Paul: [00:29:46] Yeah, we’re absolutely an ecommerce organization, we’re not preferring Amazon. In fact, I think what a lot of what we aim for is one, Amazon independence. You know, the ability to be independent from Amazon, right. To be a successful e-commerce business. Like I was saying before, the way the tax policies are going right now with income tax and with sales tax, just tax alone and it’s not the only reason ecommerce companies are starting to say, you know what, I’m just going to have– my website is going to have links to my Amazon listings. I don’t want to deal with my own ecommerce processing and ecommerce fulfillment because of just the various legal issues that it creates. Better do it through Amazon, right. And that’s the wrong thing. We don’t want that. We want people to be independent. If you can be independent of Amazon, if you can be your own successful e-commerce site and have your own successful brand that can be successful both on Amazon and on its own, that’s a good thing, right.
Paul: [00:30:38] We want that. That adds value to our brands, if we can do that. So we’re all– we’re absolutely fighting for ecommerce as a whole. It’s just Amazon for many reasons just seems to be the big elephant in the room, and a lot of times the reason why we can’t be. I don’t think people realize there’s a lot of things Amazon does. If you take time to read what’s going on in the Antitrust World, I mean, there’s a lot Amazon does to make it really hard to be your own ecommerce business and from that perspective, we certainly want to challenge them on any area where that’s the case. We want a level playing field and we want you to have your own site with your own customers who you can market to just like any other retailer, actual retailer, not pretend Amazon retailer where you don’t actually have a customer.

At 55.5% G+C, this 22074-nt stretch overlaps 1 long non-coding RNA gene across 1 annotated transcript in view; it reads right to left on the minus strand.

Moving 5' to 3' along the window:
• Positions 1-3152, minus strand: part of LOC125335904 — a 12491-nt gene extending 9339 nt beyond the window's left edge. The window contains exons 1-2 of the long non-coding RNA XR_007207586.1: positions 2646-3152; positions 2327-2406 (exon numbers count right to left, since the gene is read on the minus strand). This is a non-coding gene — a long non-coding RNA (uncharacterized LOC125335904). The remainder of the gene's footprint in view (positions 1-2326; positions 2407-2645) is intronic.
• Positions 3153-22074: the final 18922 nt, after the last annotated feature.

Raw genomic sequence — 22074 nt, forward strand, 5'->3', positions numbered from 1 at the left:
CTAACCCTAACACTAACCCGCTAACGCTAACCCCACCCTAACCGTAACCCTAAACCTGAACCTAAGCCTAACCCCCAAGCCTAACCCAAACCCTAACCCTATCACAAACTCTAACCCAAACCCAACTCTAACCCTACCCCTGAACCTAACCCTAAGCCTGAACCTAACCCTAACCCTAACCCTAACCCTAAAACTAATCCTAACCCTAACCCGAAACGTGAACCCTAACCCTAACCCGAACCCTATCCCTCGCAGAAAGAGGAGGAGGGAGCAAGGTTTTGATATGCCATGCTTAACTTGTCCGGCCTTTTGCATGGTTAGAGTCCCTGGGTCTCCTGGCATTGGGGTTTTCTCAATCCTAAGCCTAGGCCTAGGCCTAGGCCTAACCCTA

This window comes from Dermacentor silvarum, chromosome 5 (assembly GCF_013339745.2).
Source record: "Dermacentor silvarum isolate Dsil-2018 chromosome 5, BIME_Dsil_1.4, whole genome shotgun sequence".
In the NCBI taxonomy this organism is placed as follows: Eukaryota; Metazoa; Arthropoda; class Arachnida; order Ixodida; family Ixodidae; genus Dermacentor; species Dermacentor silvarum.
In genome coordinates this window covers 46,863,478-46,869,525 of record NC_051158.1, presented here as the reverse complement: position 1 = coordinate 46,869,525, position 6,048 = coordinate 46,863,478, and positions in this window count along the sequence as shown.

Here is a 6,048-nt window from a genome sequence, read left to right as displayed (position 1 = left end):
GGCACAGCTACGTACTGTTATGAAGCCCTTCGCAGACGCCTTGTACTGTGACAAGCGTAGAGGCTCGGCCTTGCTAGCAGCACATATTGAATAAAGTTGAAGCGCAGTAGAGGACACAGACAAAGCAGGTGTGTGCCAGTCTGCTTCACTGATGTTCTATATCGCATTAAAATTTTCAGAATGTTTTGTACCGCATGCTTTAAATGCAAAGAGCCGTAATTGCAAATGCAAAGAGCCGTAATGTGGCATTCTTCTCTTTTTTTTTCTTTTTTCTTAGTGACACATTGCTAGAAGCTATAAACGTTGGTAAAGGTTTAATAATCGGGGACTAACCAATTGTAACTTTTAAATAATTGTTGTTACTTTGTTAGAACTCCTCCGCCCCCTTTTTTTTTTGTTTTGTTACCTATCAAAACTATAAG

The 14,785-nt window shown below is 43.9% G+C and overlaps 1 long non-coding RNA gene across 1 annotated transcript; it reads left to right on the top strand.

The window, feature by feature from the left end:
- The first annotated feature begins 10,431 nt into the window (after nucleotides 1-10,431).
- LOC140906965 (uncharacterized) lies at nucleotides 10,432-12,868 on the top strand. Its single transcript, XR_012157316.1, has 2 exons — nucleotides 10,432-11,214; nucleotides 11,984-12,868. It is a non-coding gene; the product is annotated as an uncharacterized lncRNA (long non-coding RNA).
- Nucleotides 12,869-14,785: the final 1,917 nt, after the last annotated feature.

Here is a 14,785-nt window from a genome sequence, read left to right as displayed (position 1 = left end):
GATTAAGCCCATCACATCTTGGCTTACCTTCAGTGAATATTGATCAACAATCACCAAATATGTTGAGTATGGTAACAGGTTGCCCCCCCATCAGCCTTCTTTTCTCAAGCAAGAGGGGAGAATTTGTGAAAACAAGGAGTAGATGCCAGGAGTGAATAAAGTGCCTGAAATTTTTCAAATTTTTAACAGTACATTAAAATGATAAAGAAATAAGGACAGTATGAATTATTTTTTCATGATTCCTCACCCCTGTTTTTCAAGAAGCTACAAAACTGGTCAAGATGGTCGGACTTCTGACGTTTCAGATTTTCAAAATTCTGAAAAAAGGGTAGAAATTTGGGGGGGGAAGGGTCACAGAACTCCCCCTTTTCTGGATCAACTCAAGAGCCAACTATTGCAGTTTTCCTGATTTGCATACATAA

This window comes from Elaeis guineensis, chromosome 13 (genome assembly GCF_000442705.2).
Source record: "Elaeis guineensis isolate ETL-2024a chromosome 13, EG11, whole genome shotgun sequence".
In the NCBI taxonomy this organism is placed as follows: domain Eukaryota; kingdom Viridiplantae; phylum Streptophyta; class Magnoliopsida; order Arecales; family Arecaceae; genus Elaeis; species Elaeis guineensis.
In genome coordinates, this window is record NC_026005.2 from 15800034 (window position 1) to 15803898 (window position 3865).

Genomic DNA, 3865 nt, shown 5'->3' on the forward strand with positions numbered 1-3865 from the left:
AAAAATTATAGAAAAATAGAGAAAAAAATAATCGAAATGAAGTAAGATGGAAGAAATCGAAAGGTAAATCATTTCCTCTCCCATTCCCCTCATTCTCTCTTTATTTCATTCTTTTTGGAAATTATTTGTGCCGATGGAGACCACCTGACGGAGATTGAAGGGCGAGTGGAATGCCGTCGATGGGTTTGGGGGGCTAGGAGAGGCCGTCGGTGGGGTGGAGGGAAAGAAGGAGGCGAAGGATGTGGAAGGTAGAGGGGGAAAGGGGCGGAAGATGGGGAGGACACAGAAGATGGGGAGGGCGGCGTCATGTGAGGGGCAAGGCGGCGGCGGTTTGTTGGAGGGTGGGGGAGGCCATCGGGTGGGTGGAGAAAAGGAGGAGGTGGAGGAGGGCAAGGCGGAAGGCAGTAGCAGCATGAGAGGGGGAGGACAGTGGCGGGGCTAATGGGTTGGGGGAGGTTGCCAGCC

Mike: [00:31:22] Right, yeah.
Paul: [00:31:24] You know, the actual retailers.
Mike: [00:31:26] Makes a lot of sense. Well, man, we always try to keep these to 30 minutes and we’re already around a little bit late. But before we hop off, you already mentioned your e-mail address again, but [email protected], OnlineMerchantsGuild.org and also www.OnlineMerchantsGuild.org if you are interested in learning more. There’s a huge FAQ section on the website as Paul said, we didn’t put a lot of money into the website. So it’s just kind of a basic WordPress site that helps get the messaging out there.
Mike: [00:31:53] And if you want to donate some money to help this cause, even if it’s just $100 or something, it makes a huge difference. I mean, remember the biggest thing, which is that there’s strength in numbers and if we can get to the point where Online Merchants Guild can say that there’s 10,000 members, even if they’re contributing relatively small amounts of money. It really helps get the strength in numbers equation answer for us and right now, the guild’s struggling with that. And I think that just going over there and becoming a part of the conversation can help. Nothing bad is going to come from this. It’s only good things from all of us. And I was using an analogy before we started recording with Paul that humans just kind of have a tendency to not think about things that are probably important in their lives until they become super important, you know, whether it’s health or other things that happen in your life.